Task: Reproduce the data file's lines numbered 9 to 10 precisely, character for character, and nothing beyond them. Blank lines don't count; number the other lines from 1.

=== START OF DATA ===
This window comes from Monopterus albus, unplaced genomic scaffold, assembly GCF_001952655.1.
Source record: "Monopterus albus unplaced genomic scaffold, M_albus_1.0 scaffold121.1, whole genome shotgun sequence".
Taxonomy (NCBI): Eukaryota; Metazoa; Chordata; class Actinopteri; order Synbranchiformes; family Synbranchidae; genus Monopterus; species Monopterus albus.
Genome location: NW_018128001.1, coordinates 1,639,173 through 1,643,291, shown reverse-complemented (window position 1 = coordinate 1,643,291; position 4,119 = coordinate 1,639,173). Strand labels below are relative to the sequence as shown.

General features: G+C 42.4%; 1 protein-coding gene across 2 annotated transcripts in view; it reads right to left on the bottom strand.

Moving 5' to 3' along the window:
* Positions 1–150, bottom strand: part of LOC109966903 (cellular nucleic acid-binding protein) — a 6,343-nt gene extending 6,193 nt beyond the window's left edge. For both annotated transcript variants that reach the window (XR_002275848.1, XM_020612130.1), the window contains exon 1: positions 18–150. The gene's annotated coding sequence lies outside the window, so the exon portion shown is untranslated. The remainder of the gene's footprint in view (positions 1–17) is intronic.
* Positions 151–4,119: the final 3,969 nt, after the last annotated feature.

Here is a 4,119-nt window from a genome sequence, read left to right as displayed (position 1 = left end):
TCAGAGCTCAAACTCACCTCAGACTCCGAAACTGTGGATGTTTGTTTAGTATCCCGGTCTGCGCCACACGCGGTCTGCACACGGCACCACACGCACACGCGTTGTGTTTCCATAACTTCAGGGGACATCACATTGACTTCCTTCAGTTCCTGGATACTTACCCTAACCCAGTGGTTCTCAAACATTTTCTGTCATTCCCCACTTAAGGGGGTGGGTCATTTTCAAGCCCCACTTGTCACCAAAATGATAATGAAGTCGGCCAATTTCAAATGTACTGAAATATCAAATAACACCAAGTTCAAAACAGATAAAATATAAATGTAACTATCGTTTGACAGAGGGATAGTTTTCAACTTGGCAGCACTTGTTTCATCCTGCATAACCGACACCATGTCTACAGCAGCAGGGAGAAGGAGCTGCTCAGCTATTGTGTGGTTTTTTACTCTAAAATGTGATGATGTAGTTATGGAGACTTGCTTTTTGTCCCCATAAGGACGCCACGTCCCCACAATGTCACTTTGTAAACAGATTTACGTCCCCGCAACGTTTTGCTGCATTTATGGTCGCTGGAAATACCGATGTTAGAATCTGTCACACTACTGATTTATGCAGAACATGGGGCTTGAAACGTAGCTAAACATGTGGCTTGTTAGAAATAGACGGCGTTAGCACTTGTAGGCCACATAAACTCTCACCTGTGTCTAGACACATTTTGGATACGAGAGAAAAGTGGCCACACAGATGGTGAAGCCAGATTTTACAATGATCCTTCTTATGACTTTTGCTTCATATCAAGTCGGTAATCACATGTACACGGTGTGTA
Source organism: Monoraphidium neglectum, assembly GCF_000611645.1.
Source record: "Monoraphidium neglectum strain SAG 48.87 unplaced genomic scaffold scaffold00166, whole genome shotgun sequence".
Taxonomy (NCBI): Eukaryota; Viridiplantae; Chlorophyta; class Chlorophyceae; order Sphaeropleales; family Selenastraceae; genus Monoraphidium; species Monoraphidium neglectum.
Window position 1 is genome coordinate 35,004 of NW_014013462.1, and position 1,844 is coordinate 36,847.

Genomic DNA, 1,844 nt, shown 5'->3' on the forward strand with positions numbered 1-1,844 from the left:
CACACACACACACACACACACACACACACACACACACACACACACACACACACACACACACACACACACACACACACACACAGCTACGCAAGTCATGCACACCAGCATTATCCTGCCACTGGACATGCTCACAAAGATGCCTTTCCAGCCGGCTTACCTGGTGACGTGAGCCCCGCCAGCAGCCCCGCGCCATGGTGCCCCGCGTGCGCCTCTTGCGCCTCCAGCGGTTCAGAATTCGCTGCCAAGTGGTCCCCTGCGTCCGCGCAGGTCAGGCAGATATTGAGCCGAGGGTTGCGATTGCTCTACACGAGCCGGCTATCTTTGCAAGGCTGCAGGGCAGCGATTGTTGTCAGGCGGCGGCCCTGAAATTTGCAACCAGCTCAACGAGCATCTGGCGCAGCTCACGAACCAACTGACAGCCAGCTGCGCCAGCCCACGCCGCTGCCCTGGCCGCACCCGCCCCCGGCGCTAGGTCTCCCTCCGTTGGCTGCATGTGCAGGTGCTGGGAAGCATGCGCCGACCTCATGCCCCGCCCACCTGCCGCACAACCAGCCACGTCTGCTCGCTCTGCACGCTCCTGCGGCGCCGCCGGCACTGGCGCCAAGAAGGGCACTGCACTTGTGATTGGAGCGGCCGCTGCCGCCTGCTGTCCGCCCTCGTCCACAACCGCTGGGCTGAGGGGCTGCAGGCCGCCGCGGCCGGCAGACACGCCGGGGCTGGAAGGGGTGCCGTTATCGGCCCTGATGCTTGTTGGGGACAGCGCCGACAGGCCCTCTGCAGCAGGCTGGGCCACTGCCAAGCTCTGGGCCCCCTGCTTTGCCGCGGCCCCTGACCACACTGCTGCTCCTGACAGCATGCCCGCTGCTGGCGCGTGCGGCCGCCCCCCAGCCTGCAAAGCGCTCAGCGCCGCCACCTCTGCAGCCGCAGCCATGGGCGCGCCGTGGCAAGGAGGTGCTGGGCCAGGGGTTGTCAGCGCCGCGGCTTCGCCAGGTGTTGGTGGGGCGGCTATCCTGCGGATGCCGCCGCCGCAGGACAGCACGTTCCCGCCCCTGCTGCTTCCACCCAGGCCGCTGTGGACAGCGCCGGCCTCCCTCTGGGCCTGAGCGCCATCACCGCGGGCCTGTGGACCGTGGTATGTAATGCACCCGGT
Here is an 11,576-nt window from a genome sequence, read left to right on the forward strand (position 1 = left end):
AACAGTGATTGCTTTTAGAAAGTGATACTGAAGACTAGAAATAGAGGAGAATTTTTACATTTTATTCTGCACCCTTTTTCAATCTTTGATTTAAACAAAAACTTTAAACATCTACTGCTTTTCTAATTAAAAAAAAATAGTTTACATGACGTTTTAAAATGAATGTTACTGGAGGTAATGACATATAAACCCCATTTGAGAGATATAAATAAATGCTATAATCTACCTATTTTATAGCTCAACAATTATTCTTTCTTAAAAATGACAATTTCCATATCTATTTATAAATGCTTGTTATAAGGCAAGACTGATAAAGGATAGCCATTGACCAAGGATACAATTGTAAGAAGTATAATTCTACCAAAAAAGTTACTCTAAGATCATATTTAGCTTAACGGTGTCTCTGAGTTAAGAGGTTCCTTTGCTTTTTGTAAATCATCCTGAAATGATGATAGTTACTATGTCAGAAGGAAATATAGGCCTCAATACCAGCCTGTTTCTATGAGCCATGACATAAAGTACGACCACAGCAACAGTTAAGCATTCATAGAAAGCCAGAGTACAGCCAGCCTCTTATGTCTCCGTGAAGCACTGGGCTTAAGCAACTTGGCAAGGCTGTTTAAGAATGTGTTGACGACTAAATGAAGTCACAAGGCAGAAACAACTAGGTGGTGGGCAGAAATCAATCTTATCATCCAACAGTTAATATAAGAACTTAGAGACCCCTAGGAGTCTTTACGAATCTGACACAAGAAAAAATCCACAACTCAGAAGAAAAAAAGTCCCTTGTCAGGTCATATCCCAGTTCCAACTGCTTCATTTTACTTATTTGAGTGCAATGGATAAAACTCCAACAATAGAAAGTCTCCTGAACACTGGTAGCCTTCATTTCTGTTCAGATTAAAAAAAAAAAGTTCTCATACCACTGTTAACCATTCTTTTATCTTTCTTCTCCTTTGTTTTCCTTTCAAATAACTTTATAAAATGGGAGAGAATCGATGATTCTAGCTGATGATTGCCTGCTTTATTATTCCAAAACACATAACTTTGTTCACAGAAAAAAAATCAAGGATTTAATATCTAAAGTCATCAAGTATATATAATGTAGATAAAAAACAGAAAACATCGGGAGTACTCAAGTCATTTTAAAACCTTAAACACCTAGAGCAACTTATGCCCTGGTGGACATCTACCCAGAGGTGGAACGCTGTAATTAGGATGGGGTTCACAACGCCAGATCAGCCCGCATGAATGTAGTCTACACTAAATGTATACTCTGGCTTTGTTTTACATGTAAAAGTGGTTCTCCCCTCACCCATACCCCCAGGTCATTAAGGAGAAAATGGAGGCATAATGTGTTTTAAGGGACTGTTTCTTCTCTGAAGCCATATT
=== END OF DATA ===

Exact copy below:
Here is a 4,119-nt window from a genome sequence, read left to right as displayed (position 1 = left end):
TCAGAGCTCAAACTCACCTCAGACTCCGAAACTGTGGATGTTTGTTTAGTATCCCGGTCTGCGCCACACGCGGTCTGCACACGGCACCACACGCACACGCGTTGTGTTTCCATAACTTCAGGGGACATCACATTGACTTCCTTCAGTTCCTGGATACTTACCCTAACCCAGTGGTTCTCAAACATTTTCTGTCATTCCCCACTTAAGGGGGTGGGTCATTTTCAAGCCCCACTTGTCACCAAAATGATAATGAAGTCGGCCAATTTCAAATGTACTGAAATATCAAATAACACCAAGTTCAAAACAGATAAAATATAAATGTAACTATCGTTTGACAGAGGGATAGTTTTCAACTTGGCAGCACTTGTTTCATCCTGCATAACCGACACCATGTCTACAGCAGCAGGGAGAAGGAGCTGCTCAGCTATTGTGTGGTTTTTTACTCTAAAATGTGATGATGTAGTTATGGAGACTTGCTTTTTGTCCCCATAAGGACGCCACGTCCCCACAATGTCACTTTGTAAACAGATTTACGTCCCCGCAACGTTTTGCTGCATTTATGGTCGCTGGAAATACCGATGTTAGAATCTGTCACACTACTGATTTATGCAGAACATGGGGCTTGAAACGTAGCTAAACATGTGGCTTGTTAGAAATAGACGGCGTTAGCACTTGTAGGCCACATAAACTCTCACCTGTGTCTAGACACATTTTGGATACGAGAGAAAAGTGGCCACACAGATGGTGAAGCCAGATTTTACAATGATCCTTCTTATGACTTTTGCTTCATATCAAGTCGGTAATCACATGTACACGGTGTGTA